Sometimes, fancy verbiage is merely annoying.
Just ask those of a certain age who remember when pitchers had speed and control, not velocity and location; when running backs got a gain or a loss, not positive or negative yardage; and when inside the 20 was just inside the 20, before it became color-coded.
But at other times, words have life and death implications – as well as political consequences if you’re an elected official overseeing a jail system best known for its suicides.
Or make that "individual inmate disturbances," the fancy – and totally misleading – term Erie County Sheriff Tim Howard’s department uses to keep the state in the dark when inmates attempt to take their own lives.
In one especially egregious example at the Correctional Facility, an inmate tied a noose made from bed linen around his neck and attached the other end to a cell fixture. He was found passed out on the floor, ashen-faced and unable to breath before being revived.
Despite the fact that all of those involved called it a suicide attempt, the jail’s formal report to the state Commission of Correction, which oversees jails, used the obfuscating "inmate disturbance" language. That deliberate bureaucratic mumbo jumbo meant state monitors had no idea what was really going on in one of Howard’s jails, even though Erie County’s troubled lockups had been under state and federal oversight for years.
This is the same outfit that also told the commission it was an accident when one inmate fractured another’s skull last fall, even after the victim had warned jail staff that his attacker was out to get him.
But don’t get the idea that assaults are occurring in Howard’s jails. No, borrowing from the sheriff’s thesaurus, I’m sure this was just an example of "internal altercation resolution."
And who can forget the infamous flight of Ralph "Bucky" Phillips from the Correctional Facility, or the Holding Center inmate who walked out through an unlocked door, making it to the roof and causing a downtown commotion?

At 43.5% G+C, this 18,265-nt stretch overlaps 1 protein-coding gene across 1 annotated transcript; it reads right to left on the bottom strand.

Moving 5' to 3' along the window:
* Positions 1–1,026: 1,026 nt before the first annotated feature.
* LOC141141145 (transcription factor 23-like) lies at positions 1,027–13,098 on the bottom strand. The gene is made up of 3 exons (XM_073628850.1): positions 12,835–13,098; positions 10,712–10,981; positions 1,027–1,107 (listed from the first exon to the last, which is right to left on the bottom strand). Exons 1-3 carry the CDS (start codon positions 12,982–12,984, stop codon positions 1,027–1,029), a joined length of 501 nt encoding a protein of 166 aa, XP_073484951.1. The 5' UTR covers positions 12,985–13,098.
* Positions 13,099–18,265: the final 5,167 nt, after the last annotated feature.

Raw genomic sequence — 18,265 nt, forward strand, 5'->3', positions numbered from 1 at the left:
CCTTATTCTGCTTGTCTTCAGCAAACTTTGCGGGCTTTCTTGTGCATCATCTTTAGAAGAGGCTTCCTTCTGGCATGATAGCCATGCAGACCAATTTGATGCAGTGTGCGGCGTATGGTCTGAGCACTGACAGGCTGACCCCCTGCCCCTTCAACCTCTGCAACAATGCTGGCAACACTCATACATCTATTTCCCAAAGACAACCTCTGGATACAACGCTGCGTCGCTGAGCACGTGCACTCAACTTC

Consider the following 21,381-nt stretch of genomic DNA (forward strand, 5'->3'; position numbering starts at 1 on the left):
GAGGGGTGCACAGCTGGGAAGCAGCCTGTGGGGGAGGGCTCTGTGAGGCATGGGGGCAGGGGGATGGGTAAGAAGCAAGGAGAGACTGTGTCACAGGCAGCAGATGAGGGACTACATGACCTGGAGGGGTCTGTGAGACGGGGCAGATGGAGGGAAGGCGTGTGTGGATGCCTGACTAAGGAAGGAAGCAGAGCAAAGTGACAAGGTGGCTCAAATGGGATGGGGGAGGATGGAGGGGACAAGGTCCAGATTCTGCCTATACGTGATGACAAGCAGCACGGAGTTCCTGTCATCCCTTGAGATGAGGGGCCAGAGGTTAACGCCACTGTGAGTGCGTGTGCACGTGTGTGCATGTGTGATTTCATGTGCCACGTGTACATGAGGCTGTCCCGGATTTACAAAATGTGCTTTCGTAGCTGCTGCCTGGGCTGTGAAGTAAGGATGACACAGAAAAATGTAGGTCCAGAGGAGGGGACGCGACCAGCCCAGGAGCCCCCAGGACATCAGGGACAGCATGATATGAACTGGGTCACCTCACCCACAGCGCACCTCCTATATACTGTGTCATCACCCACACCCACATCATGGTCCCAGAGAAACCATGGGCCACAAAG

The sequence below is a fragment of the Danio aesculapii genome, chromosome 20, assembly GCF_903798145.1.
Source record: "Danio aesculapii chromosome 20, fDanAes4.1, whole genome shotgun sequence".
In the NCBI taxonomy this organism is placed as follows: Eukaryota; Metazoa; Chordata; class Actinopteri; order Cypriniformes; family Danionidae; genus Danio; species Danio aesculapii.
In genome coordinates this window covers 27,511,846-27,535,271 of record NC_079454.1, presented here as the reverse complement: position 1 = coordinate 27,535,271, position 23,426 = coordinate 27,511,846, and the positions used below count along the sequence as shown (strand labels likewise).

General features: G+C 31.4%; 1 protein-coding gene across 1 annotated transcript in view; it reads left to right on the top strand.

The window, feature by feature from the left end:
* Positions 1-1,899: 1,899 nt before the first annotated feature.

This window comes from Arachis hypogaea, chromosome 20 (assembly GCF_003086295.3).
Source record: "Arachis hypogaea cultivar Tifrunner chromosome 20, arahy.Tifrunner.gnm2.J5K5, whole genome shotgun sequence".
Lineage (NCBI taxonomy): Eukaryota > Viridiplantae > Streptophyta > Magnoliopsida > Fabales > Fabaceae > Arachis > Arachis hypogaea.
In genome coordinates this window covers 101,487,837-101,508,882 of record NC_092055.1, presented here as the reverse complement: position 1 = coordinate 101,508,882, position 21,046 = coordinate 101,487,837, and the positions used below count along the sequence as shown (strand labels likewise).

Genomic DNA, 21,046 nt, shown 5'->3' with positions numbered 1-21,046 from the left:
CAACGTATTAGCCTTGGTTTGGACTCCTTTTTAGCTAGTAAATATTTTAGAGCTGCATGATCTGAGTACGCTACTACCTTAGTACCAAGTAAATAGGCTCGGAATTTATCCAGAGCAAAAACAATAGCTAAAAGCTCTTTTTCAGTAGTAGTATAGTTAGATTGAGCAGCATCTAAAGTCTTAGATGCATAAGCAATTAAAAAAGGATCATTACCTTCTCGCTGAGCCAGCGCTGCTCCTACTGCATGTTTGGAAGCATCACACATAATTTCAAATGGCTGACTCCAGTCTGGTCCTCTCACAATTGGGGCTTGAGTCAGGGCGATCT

But don’t call these "escapes." My guess is they were just "unforeseen resident excursions."
It’s clear why the Sheriff’s Office doesn’t call suicide attempts what they actually are, or follow the state’s definition for reporting them. Nevertheless, sheriff’s officials claim to be mind readers, able to determine, for instance, that the unconscious, non-breathing inmate with the bed linen around his neck was just engaged in a ruse to get a cell upgrade.
In other words, the inmate was acting. Apparently, it was a role to die for.
But that’s par for the course for Howard’s department, which initially fought the state and feds at every turn to avoid forced improvement, and now has found a new strategy: hiding the truth.
Yet Howard continues to get re-elected, largely on the strength of his opposition to the horrendous SAFE Act. But given that most licensed gun owners are law-abiding people, enforcing the SAFE Act is a minuscule part of his job compared with ensuring the safety of those who enter the county’s jails.
When he seeks re-election this fall, Howard undoubtedly will bill himself as a law enforcement leader – which would just continue his office’s practice of misusing language.